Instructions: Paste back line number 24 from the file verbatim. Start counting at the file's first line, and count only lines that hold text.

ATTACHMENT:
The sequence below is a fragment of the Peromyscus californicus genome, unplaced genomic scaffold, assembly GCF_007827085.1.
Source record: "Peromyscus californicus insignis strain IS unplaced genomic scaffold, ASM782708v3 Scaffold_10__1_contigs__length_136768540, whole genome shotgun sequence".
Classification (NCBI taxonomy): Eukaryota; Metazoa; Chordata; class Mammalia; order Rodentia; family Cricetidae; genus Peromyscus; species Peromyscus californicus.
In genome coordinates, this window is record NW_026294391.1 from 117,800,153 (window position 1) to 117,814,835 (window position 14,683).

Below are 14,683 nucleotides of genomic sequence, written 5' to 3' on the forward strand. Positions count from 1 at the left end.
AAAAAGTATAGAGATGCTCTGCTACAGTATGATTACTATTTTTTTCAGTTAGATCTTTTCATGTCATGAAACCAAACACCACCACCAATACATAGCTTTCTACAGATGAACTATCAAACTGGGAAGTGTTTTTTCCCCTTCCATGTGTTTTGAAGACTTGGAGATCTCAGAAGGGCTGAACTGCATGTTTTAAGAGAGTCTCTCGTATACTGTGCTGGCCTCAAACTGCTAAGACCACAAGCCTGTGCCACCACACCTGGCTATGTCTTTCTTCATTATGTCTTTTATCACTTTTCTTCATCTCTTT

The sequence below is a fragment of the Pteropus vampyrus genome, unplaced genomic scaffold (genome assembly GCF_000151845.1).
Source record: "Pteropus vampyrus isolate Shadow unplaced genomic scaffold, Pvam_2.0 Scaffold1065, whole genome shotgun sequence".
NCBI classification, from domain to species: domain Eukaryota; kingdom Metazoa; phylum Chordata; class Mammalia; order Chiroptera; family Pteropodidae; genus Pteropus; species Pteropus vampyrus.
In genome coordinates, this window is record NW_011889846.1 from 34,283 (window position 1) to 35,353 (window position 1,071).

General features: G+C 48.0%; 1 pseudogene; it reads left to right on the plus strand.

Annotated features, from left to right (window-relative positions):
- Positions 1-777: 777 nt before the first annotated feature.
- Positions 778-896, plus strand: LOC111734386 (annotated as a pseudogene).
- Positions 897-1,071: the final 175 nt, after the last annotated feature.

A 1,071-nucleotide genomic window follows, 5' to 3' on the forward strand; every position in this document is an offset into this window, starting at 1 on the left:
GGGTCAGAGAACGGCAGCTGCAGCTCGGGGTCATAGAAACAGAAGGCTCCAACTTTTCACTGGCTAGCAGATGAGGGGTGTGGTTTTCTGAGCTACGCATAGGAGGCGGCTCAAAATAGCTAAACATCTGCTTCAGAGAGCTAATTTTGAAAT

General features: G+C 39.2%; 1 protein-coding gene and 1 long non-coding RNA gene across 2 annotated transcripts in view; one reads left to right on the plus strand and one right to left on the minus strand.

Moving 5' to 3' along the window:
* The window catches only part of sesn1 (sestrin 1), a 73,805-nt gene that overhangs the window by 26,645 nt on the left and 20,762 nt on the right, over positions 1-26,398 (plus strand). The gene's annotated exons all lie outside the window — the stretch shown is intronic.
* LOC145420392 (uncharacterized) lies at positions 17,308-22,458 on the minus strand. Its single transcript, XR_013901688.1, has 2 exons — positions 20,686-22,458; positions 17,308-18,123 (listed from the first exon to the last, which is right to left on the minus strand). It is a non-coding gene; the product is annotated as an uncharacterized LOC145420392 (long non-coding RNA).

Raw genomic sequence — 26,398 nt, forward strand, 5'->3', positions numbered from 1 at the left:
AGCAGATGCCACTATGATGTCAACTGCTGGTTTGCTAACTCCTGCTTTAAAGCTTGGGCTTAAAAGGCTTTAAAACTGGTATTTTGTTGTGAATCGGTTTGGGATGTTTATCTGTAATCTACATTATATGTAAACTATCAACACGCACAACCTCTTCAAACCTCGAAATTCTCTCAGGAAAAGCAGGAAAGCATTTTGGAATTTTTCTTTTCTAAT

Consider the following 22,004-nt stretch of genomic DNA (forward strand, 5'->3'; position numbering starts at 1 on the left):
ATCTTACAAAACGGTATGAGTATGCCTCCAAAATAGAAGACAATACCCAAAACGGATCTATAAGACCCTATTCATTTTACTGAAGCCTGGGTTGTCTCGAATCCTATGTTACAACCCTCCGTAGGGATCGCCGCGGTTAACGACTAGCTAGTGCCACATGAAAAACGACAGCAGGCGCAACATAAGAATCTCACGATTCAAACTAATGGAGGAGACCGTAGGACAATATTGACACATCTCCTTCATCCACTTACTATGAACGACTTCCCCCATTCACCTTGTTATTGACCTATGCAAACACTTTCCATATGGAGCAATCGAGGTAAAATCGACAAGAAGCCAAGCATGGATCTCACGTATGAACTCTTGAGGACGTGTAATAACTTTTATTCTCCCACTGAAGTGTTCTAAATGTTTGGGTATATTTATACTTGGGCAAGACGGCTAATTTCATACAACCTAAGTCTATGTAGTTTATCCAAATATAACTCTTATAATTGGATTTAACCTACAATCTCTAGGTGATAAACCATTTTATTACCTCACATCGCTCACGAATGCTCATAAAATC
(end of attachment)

Consider the following 22,004-nt stretch of genomic DNA (forward strand, 5'->3'; position numbering starts at 1 on the left):